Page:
Three decades ago, Tim Berners-Lee devised simple yet powerful standards for locating, linking and presenting multimedia documents online. He set them free into the world, unleashing the World Wide Web.
Others became internet billionaires, while Mr. Berners-Lee became the steward of the technical norms intended to help the web flourish as an egalitarian tool of connection and information sharing.
But now, Mr. Berners-Lee, 65, believes the online world has gone astray. Too much power and too much personal data, he says, reside with the tech giants like Google and Facebook — “silos” is the generic term he favors, instead of referring to the companies by name. Fueled by vast troves of data, he says, they have become surveillance platforms and gatekeepers of innovation.
Regulators have voiced similar complaints. The big tech companies are facing tougher privacy rules in Europe and some American states, led by California. Google and Facebook have been hit with antitrust suits.
But Mr. Berners-Lee is taking a different approach: His answer to the problem is technology that gives individuals more power.
The goal, he said, is to move toward “the web that I originally wanted.”
“Pods,” personal online data stores, are a key technical ingredient to achieve that goal. The idea is that each person could control his or her own data — websites visited, credit card purchases, workout routines, music streamed — in an individual data safe, typically a sliver of server space.
Companies could gain access to a person’s data, with permission, through a secure link for a specific task like processing a loan application or delivering a personalized ad. They could link to and use personal information selectively, but not store it.
Mr. Berners-Lee’s vision of personal data sovereignty stands in sharp contrast to the harvest-and-hoard model of the big tech companies. But it has some echoes of the original web formula — a set of technology standards that developers can use to write programs and that entrepreneurs and companies can use to build businesses. He began an open-source software project, Solid, and later founded a company, Inrupt, with John Bruce, a veteran of five previous start-ups, to kick-start adoption.
“This is about making markets,” said Mr. Berners-Lee, who is Inrupt’s chief technology officer.
Inrupt introduced in November its server software for enterprises and government agencies. And the start-up is getting a handful of pilot projects underway in earnest this year, including ones with Britain’s National Health Service and with the government of Flanders, the Dutch-speaking region of Belgium.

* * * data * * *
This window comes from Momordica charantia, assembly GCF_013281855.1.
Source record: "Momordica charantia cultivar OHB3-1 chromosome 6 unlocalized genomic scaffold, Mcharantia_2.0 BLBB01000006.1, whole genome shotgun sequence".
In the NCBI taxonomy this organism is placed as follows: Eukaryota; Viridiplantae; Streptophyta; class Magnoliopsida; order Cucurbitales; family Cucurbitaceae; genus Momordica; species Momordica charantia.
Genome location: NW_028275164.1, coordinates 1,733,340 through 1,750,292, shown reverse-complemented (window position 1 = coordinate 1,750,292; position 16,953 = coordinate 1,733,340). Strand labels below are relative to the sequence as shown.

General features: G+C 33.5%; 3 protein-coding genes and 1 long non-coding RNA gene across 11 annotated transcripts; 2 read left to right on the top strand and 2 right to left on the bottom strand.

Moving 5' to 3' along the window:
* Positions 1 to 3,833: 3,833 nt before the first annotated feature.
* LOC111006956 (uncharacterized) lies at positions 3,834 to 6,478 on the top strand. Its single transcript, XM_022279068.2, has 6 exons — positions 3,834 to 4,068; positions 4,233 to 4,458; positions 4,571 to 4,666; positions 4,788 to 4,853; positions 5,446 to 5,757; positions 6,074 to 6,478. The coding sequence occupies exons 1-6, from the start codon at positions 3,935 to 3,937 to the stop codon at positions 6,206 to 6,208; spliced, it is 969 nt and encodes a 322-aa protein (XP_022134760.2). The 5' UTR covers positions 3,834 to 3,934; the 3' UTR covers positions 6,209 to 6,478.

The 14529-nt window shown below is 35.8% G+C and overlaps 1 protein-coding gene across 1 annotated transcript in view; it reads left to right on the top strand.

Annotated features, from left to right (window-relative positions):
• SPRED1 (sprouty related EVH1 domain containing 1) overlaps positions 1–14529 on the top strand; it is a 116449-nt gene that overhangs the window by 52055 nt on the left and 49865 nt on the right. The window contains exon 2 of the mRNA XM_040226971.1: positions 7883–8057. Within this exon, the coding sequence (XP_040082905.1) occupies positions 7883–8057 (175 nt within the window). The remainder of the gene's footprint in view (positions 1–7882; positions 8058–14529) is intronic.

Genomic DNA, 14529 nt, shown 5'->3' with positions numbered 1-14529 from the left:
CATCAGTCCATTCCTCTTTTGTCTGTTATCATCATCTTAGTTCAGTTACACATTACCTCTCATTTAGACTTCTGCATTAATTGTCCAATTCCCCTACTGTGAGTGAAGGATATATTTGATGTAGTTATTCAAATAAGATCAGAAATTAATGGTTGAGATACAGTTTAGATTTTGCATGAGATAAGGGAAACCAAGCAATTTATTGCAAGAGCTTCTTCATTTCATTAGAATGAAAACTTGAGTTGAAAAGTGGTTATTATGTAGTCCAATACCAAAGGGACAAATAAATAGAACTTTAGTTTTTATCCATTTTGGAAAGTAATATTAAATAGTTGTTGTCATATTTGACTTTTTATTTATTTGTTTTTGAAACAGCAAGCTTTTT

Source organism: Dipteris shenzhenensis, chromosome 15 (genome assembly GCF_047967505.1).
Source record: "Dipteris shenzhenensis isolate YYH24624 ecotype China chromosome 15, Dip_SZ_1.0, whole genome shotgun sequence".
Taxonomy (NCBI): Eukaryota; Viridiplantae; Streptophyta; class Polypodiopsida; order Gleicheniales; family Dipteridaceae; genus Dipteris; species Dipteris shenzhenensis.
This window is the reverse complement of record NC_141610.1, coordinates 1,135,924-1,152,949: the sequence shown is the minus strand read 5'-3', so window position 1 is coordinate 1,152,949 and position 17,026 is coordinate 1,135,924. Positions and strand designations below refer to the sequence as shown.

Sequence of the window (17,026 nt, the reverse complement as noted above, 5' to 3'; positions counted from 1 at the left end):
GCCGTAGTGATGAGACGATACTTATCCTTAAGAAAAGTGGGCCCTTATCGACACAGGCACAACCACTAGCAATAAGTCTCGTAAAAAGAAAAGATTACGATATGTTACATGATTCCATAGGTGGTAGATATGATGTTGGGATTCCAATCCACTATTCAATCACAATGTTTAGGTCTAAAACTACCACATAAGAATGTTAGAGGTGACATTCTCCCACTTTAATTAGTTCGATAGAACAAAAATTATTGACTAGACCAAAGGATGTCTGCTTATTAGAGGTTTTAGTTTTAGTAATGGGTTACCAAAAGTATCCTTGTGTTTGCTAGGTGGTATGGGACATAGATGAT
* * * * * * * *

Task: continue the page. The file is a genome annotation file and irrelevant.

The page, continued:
Inrupt’s initial business model is to charge licensing fees for its commercial software, which uses the Solid open-source technology but has enhanced security, management and developer tools. The Boston-based company has raised about $20 million in venture funding.
Start-ups, Mr. Berners-Lee noted, can play a crucial role in accelerating the adoption of a new technology. The web, he said, really took off after Netscape introduced web-browsing software and Red Hat brought Linux, the open-source operating system, into corporate data centers.
Over the years, companies focused on protecting users’ privacy online have come and gone. The software of these “infomediaries” was often limited and clunky, appealing only to the most privacy conscious.
But the technology has become faster and smarter — and pressure on the big tech companies is mounting.
Tech companies have formed a Data Transfer Project, committing to make personal data they hold portable. It now comprises Google, Facebook, Apple, Microsoft and Twitter. The Federal Trade Commission recently held a “Data to Go” workshop.
“In this changed regulatory setting, there is a market opportunity for Tim Berners-Lee’s firm and others to offer individuals better ways to control their data,” said Peter Swire, a privacy expert at the Georgia Tech Scheller College of Business.
Inrupt is betting that trusted organizations will initially be the sponsors of pods. The pods are free for users. If the concept takes off, low-cost or free personal data services — similar to today’s email services — could emerge.
The National Health Service has been working with Inrupt on a pilot project for the care of dementia patients that moves from development into the field this month. The early goal is to give caregivers access to a broader view of patients’ health, needs and preferences.